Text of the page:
Here's another example of what I'm talking about. Great story about a Pagan who likely saved the life of an injured woman and the press appears generally positive. Yet, the Pagan, himself, feels it necessary to announce, "We're not dancing naked in the woods." Now, I've never known the Asatru to dance naked in the woods, but then, I'm not Asatru. However, a number of Pagans do dance naked in the woods as part of their religious worship. The Charge of the Goddess, for example, instructs witches:
Whenever you have need of anything, once a month, and better it be when the moon is full, you shall assemble in some secret place and adore the spirit of Me Who is Queen of all the Wise.
You shall be free from slavery, and as a sign that you be free you shall be naked in your rites.
Sing, feast, dance, make music and love, all in My Presence, for Mine is the ecstasy of the spirit and Mine also is joy on earth.
Dancing naked in the woods doesn't hurt anybody or anything. What's the point of bringing it up to deny it?
I haven't noticed that every time a xian gets interviewed she needs to assure people that her sect of xianity doesn't "handle snakes." I see lots of rabbis get interviewed and they don't feel any need to continually assert that they don't actually make matzo balls with xian baby blood. Those xians and Jews have figured out that to continually be defensive would really only reinforce old evil myths (matzo balls) or denigrate other sects within their own religion (handle snakes) to their own detriment.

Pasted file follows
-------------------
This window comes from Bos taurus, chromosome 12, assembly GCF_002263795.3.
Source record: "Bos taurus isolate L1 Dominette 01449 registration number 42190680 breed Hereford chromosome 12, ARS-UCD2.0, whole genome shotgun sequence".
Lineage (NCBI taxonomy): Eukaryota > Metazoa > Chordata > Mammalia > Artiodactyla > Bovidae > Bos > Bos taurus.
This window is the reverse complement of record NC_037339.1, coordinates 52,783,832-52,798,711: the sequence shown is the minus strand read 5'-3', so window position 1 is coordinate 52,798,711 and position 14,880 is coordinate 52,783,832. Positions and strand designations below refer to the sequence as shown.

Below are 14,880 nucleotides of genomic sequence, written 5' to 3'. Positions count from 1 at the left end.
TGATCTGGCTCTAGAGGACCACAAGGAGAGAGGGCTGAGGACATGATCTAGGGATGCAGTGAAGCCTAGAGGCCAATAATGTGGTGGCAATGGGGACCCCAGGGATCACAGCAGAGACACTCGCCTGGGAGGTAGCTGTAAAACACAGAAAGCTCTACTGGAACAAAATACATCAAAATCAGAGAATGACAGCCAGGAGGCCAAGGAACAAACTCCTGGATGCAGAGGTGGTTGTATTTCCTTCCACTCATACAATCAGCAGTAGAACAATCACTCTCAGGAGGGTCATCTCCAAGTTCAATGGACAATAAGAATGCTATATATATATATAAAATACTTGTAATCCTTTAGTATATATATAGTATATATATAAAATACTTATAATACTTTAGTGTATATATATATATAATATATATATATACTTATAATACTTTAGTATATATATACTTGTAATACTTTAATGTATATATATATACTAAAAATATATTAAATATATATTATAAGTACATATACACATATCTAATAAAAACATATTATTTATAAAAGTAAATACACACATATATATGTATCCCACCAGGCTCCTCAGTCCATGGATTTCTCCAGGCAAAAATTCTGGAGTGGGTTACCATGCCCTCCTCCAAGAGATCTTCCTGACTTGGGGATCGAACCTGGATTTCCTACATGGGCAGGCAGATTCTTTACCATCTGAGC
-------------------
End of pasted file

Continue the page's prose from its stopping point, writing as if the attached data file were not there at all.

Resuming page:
So I'd really appreciate it if Pagans would learn to stop asserting that they don't [insert here: worship Satan, eat babies, dance naked, etc.] If they're being interviewed and they get asked, they should clearly answer, but lately it's not even the journalists who seem to be doing this as much as we're doing it to ourselves. It's time to stop.
I'm a woman, a Witch, a mother, a grandmother, an eco-feminist, a gardener, a reader, a writer, and a priestess of the Great Mother Earth. Hecate appears in the
Homeric Ode to Demeter, which tells of Hades who caught Persophone
"up reluctant on his golden car and bare her away lamenting. . . . But no one, either of the deathless gods or of mortal men, heard her voice, nor yet the olive-trees bearing rich fruit: only tenderhearted Hecate, bright-coiffed, the daughter of Persaeus, heard the girl from her cave . . . ."